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Can you safely co-sleep with your baby?


This week is Safer Sleep Week and I’d like to discuss co-sleeping, which can be a controversial topic. Lots of parents that I work with come to me because they co-sleep; whether unintentionally or intentionally - by choice or because they feel that they, and their children, won’t get any sleep otherwise.


So is co-sleeping safe and, if so, what are the safer ways to co-sleep?


The causes of SIDs are unknown, all that researchers know is that there are certain factors which can increase the risk of SIDS. One of these is co-sleeping. But why?

The key message from the Hampshire initiative ‘Every Sleep Counts’ is that there is an ‘association between co-sleeping and SIDS, whether the co-sleeping was intentional or unintentional and the place of sleep (sofa v bed).’ This is also present when alcohol and drugs are involved: ‘(there is an) association of co-sleeping and SIDS and parent/carer alcohol and drug use.’


As babies cannot regulate their own body temperature, co-sleeping can increase the risk of them over-heating. There is also increased risk of difficulty breathing by blankets and pillows becoming wrapped around them or parents rolling on top of them. In addition, the soporific effects of alcohol and some drugs on parent’s systems can make them less responsive to their babies.

‘Airbeds, sofa cushions, folded duvets or blankets, footstalls and pouffes are not safe for a baby to sleep on as they can move and are soft. Babies could fall or get wedged in a position that makes it hard for them to breath. A sofa is one of the most dangerous places to fall asleep with a baby and increases the risks of Sudden Infant Death Syndrome by up to 50 times. Babies could fall off the sofa, or become wedged at the back making it difficult for them to breath.’


The initiative insists that: ‘The safest place for your baby to sleep is on their back in a cot or Moses basket in the same room as parents/ carers for the first 6 months.’ (https://www.hampshirescp.org.uk/toolkits/every-sleep-counts-toolkit/every-sleep-counts-toolkit-landing-page/overview/)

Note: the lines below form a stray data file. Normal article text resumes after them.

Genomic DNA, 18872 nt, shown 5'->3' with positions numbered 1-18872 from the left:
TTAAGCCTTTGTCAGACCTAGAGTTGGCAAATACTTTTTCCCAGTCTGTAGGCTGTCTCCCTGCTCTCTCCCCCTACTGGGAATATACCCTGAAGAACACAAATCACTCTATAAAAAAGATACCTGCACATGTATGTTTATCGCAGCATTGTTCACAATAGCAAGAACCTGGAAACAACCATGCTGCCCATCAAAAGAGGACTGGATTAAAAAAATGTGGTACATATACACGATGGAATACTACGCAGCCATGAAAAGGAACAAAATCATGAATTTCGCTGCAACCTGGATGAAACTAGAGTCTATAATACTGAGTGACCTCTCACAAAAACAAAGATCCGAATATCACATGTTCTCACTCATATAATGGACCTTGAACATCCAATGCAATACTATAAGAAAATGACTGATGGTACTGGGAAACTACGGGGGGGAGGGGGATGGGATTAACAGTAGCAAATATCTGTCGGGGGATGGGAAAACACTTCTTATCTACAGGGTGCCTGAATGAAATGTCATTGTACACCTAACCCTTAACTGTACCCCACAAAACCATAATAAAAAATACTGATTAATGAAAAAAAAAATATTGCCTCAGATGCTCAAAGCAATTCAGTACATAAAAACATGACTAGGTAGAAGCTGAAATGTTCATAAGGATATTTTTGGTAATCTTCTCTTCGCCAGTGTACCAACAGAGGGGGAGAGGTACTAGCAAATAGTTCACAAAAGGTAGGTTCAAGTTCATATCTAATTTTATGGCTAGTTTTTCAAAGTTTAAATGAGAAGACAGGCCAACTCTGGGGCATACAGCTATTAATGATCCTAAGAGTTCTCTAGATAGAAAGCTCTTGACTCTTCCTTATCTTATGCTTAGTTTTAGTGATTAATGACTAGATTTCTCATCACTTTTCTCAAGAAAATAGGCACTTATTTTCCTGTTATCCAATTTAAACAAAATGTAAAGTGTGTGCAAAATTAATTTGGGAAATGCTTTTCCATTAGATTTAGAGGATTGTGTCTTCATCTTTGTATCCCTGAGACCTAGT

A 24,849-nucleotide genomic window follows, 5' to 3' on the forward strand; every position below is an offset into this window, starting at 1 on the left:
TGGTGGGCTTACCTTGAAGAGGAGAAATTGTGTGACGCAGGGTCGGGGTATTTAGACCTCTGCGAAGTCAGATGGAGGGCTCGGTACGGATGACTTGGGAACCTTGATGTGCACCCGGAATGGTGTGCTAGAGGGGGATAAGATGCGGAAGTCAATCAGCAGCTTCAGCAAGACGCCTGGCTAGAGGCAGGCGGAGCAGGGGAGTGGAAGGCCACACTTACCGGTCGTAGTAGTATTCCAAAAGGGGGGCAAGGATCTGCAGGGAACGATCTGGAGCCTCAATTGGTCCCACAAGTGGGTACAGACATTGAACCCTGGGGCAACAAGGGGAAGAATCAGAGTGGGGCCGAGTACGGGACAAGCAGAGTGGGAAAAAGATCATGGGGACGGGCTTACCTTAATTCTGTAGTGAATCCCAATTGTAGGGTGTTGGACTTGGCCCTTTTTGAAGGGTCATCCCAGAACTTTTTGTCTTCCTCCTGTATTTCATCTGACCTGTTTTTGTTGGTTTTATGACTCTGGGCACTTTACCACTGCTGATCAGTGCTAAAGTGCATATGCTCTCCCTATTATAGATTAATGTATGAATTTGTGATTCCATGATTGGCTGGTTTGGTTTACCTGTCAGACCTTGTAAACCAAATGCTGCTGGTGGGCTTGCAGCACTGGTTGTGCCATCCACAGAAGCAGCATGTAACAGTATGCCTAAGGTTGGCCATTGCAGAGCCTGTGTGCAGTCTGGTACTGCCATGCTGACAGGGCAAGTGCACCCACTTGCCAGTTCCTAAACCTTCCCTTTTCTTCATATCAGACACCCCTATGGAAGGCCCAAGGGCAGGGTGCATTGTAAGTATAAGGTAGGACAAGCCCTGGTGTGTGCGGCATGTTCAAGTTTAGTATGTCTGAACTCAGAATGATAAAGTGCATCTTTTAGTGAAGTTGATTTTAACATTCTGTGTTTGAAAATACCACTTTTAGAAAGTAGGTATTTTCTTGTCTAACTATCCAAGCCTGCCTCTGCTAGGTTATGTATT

The Lullaby Trust also discusses the possible effects of co-sleeping and has come up with some ways to partake in more safe co-sleeping methods (although they also recommend that babies sleep on their back in a cot or Moses Basket in the same room as parents/carers for the first 6 months). This includes removing all pillows and duvets, placing baby on their back and not leaving them alone; then the bed is safer for the baby if you do accidentally fall asleep. They also note that it is dangerous to co-sleep if: anyone in the bed has taken alcohol or drugs, smokes or if your baby was premature or born weighing less that 5.5lbs. In which case, they are safer sleeping on their backs in a separate cot or Moses Basket. (https://www.lullabytrust.org.uk/safer-sleep-advice/co-sleeping/)

It’s important to plan for where your baby is going to sleep and to be aware of the risks of co-sleeping so that you can make an informed decision. However you decide to do it, you can start early steps to support your child’s natural ability to sleep and self soothe from Day 1 – why not invest in my ‘Dream a Little Dream’ package for only £100 to understand child sleep and how to get your child sleeping soundly, and safely, from the start. The package involves a series of goals to work towards and understand to avoid more formal sleep training (or sleep issues) later on. 😊

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